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In Austin's exalted music scene, Shelley King ranks among the royals; in 2008, she even received a title: Official State Musician of Texas from the Texas Legislature. But she wouldn't think of resting on her laurels - not when there are so many songs to sing and stages to conquer. Her new album, Building A Fire, is already gaining momentum debuting at No. 4 in its inaugural week of availability on the AirPlay Direct's Globlal Radio Indicator Chart - Americana/AAA. Building A Fire is set to hit streets on Aug. 26 (releasing on her own Lemonade Records label), and Shelley's poised to reign over legions of roots music fans.
King co-produced Building A Fire with Subdudes John Magnie and Steve Amedee, with whom she also recorded her lauded 2009 release, Welcome Home. Together, they capture her warm, earthy Americana style via 10 originals, one traditional and one cover: a Larry Campbell-penned spiritual previously sung by Levon Helm. It's a soulful sound, rooted in southern gospel-blues mixed with the Gulf-borne humidity of Louisiana, the river loam of Muscle Shoals and the hot springs of her native Arkansas, with a little Texas country bubbling underneath.
Tracked mainly at Magnie's studio in Fort Collins, Colo., with additional recording in Austin and Muscle Shoals, Building A Fire features guest appearances by fellow Austin royals Carolyn Wonderland, Cindy Cashdollar and Warren Hood, along with sometime Subdude Tim Cook. The core band is King on vocals and guitar; Amedee on drums, percussion, mandolin and support vocals; Magnie on vocals, accordion and keyboards; Austin's heavy hitters Marvin Dykhuis on vocals, guitars, dobro and mandolin; and Sarah Brown on bass.
They perfectly capture the essence of King's personality: a self-made woman who carries herself with strength and assurance, even a little swagger at times, but who also has a sensitive, vulnerable side, and a well of compassion - along with the ability to still find wonder in the world. All of which make for powerful songwriting, the kind that gets noticed by artists such as Lee Hazlewood, who recorded King's "Texas Blue Moon" with Nancy Sinatra after he heard King's version on the radio while driving through the state.
King also has appeared with Wonderland on the world-renowned PBS series "Austin City Limits," as well as on stages throughout the United States, Europe and Japan. Since quitting a sales job to pursue music full time in 1998, she's had many magical career moments, including befriending the Subdudes, one of her favorite bands, by arranging to open for them around the country.
One of her favorite experiences was meeting fellow Arkansas native Levon Helm and joining one of his famed Midnight Ramble shows in Woodstock, N.Y. She was on her way to another when she learned of his passing. When she arrived, she sat on the tin-roofed porch of a B&B and watched a storm gather. As the rains came, she taught herself a song she loved that he had done during a previous visit: the spiritual, "When I Go Away," written by Campbell, Helm's band director.
"That song has meant a lot to me," she says. "I started doing it then and haven't stopped." It gets an almost jubilant treatment on Building A Fire.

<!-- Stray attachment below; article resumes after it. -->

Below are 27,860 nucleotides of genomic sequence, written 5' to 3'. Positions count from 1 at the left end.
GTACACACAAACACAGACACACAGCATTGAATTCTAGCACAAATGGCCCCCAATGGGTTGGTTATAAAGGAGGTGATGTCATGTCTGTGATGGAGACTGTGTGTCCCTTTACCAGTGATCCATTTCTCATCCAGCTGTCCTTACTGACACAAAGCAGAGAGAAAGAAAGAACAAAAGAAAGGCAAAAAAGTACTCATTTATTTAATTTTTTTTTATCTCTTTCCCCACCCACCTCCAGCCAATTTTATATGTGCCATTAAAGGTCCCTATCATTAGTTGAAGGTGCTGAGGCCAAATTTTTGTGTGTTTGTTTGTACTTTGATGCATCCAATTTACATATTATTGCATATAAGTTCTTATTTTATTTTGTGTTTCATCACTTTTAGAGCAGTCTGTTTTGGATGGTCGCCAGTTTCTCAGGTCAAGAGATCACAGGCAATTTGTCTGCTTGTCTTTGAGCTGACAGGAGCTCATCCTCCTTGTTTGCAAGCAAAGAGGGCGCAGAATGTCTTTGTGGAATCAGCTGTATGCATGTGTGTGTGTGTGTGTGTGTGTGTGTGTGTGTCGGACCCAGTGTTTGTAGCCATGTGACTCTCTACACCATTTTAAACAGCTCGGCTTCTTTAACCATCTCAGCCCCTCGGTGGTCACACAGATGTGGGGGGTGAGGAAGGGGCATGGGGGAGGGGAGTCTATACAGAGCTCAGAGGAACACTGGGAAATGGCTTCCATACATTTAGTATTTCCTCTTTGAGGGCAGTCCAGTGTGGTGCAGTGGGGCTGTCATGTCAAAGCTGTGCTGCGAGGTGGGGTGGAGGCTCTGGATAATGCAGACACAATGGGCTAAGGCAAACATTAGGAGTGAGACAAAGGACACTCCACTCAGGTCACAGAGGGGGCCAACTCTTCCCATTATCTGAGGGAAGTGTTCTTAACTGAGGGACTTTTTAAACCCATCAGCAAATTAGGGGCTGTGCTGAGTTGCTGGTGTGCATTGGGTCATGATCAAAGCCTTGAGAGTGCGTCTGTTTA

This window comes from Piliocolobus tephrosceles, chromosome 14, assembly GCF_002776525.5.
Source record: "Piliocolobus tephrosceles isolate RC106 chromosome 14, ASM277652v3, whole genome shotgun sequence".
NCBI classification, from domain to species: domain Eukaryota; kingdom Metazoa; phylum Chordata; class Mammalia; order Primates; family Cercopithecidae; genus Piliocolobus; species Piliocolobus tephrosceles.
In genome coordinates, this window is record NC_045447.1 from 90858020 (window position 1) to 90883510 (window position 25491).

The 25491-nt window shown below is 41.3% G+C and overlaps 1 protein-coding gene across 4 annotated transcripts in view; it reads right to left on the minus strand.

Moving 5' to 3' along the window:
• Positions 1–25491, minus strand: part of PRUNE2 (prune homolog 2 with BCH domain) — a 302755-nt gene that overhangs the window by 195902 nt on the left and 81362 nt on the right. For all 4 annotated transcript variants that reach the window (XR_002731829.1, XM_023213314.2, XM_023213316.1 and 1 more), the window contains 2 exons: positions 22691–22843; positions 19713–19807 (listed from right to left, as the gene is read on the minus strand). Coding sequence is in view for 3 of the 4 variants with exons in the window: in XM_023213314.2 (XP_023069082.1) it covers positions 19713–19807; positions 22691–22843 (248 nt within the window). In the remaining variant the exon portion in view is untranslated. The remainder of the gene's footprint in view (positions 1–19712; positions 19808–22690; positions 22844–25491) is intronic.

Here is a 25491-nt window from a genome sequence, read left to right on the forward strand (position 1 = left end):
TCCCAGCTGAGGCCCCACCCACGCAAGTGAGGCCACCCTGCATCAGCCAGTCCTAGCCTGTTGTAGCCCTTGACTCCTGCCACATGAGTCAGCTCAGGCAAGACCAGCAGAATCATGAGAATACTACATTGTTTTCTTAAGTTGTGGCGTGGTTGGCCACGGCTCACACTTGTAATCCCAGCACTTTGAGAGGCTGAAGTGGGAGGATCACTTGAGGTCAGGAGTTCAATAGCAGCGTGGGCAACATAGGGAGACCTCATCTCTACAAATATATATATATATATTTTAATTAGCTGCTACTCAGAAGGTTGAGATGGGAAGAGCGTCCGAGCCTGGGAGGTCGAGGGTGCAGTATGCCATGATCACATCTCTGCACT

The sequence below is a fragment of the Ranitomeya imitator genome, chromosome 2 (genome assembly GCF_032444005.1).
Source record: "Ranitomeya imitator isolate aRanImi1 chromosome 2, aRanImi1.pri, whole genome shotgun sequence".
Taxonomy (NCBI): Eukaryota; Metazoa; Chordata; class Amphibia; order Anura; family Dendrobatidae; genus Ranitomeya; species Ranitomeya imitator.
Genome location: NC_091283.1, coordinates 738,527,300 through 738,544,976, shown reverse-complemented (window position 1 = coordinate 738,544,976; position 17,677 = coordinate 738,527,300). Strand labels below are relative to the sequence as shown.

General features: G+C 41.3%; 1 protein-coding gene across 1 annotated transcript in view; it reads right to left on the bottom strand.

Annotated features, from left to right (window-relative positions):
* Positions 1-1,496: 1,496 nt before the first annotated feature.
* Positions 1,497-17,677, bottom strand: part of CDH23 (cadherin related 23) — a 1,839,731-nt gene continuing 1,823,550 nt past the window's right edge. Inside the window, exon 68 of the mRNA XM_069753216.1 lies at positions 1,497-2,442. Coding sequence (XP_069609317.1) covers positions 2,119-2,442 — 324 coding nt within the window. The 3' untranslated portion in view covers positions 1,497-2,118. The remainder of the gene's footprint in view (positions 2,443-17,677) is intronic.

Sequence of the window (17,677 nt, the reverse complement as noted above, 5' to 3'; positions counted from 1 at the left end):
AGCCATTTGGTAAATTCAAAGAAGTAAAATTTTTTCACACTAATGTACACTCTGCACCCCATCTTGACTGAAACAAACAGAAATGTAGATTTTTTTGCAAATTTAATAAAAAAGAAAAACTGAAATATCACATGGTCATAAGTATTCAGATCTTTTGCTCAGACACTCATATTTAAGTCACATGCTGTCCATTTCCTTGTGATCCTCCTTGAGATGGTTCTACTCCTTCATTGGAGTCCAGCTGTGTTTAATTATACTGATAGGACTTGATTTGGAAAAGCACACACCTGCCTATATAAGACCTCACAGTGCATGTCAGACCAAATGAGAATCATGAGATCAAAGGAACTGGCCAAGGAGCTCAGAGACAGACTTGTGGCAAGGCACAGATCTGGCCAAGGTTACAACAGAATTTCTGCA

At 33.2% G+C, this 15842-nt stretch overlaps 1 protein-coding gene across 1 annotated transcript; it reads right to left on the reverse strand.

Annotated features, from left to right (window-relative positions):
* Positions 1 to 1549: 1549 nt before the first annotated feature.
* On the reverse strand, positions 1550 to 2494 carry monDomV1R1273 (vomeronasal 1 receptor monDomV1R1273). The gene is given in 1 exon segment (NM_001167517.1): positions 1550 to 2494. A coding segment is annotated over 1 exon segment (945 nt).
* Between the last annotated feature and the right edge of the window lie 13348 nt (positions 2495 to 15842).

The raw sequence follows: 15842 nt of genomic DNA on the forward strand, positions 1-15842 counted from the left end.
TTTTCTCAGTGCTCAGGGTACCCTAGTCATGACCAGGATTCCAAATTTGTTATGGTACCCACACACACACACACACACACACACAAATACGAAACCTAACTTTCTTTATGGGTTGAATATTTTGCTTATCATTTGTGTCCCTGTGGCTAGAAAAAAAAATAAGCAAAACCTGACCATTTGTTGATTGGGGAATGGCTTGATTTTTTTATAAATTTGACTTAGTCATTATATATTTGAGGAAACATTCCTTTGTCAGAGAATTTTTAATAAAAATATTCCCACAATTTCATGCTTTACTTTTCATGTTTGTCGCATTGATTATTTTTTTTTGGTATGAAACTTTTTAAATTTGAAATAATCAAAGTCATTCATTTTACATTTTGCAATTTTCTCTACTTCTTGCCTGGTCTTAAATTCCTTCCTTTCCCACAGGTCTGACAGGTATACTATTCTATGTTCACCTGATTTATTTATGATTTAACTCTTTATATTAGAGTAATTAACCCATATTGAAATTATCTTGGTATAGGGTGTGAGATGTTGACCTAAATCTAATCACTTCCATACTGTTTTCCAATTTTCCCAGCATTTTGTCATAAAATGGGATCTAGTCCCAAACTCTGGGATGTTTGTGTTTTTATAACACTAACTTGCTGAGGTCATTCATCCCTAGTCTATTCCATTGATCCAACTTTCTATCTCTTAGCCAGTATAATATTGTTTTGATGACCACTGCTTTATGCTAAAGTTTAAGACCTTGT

Another track, "Things You Do," was co-written years ago with Floramay Holliday. The fan favorite appears on in her live Rockin' the Dancehall album, but had never been recorded in a studio.
The other non-original is the traditional, "I Know I've Been Changed." King's version drips with sinewy soul, evoking futilely swishing funeral-home fans and handkerchiefs dabbing at perspiring brows. But you'd swear the heat source is the devil himself, hovering behind every note in hopes of snatching wayward sinners from the brink of salvation.
In fact, the tension between spirituality and sexuality - both major aspects of the human condition, she observes - is almost a theme permeating the album, played out amid her gospel influences and rootsier renderings.
The stage for that duality was set when she began singing as a toddler. Following her parents' split and her mom's remarriage, King wound up in Houston, then Amarillo, where she landed in the children's choir at her grandmother's church. After another stint in Houston, her mother divorced again, and King wound up with her other grandmother back in Arkansas. She found salvation - literally - in a one-room country church, where she built a social life, gained solace from familial turmoil and soloed weekly. Sometimes her uncles accompanied her on guitar. That's when she started writing songs, inspired by her beloved Caddo River and a teenager's hopes and dreams.
King returned to Texas for college, self-financed via her own business. She planned on law school, but after working for a lawyer and starting her own band, she realized music, not law, was her passion. She gigged around Houston for a couple of years, then moved to Austin. By day, she worked as a sales rep; the rest of the time, she lived for music. One day she realized she would forever regret it if she didn't at least try to follow her heart.
She quit her job, went home and booked 11 gigs that day. She also formed her label, Lemonade Records. "I always liked that saying, 'If life hands you lemons, make lemonade,'" King says. "And I felt like my corporate gig was a lemon and I split and I made lemonade."
She certainly has. In addition to being the first woman to hold the State Musician title (she preceded Willie Nelson), her accolades include several Austin Music Awards. But she values opportunities to collaborate with musical heroes - and friends - as much as any award. Her co-producers, of course, offer special inspiration. "They really care about doing what's right for the song," she says. "When I work with them, I feel like I've really found myself."